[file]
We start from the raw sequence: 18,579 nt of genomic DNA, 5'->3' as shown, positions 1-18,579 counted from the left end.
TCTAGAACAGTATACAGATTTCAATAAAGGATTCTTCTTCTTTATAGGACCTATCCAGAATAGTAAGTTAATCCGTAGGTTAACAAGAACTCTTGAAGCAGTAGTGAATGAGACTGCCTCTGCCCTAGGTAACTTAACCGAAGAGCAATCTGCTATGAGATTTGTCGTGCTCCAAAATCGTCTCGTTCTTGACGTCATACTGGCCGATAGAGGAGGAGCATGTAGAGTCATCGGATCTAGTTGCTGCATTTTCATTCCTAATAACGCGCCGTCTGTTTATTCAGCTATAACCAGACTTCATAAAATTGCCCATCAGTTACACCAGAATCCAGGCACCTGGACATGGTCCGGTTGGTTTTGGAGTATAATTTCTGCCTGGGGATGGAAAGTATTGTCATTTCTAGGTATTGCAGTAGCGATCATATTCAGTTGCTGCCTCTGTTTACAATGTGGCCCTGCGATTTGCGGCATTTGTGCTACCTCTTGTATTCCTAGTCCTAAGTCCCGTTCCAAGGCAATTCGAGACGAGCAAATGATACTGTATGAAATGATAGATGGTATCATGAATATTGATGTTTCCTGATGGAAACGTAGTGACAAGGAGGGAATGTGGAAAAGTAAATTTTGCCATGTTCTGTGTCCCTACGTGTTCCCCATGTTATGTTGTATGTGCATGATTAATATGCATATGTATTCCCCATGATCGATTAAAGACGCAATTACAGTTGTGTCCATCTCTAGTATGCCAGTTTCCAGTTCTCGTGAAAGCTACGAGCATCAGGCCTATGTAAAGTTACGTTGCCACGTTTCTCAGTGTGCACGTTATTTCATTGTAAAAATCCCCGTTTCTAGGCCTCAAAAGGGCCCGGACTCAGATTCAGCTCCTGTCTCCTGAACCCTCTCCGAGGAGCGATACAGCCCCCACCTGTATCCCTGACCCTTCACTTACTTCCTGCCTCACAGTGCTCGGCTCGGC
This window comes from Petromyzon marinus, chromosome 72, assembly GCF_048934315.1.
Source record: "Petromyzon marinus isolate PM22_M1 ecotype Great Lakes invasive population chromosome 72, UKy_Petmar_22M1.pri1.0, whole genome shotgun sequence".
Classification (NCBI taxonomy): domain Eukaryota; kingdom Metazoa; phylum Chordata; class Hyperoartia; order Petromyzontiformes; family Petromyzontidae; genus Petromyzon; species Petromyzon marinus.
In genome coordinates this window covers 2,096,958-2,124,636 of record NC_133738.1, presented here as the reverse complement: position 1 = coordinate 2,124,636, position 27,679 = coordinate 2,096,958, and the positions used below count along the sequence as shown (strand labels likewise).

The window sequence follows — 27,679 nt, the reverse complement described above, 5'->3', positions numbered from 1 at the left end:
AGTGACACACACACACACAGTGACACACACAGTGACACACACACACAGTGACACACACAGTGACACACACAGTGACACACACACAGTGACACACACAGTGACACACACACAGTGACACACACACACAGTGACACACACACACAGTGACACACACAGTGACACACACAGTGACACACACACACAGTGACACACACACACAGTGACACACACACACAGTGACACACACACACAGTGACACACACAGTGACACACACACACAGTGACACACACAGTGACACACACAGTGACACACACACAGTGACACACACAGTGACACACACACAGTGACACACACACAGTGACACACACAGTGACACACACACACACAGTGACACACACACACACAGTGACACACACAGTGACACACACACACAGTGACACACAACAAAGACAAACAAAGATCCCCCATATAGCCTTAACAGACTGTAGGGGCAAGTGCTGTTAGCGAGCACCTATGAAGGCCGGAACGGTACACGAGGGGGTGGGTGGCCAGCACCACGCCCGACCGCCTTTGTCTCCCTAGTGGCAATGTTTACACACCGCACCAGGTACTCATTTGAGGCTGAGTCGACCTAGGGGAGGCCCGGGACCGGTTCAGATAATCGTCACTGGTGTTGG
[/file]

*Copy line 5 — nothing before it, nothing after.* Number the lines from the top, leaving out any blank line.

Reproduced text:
Classification (NCBI taxonomy): domain Eukaryota; kingdom Metazoa; phylum Chordata; class Hyperoartia; order Petromyzontiformes; family Petromyzontidae; genus Petromyzon; species Petromyzon marinus.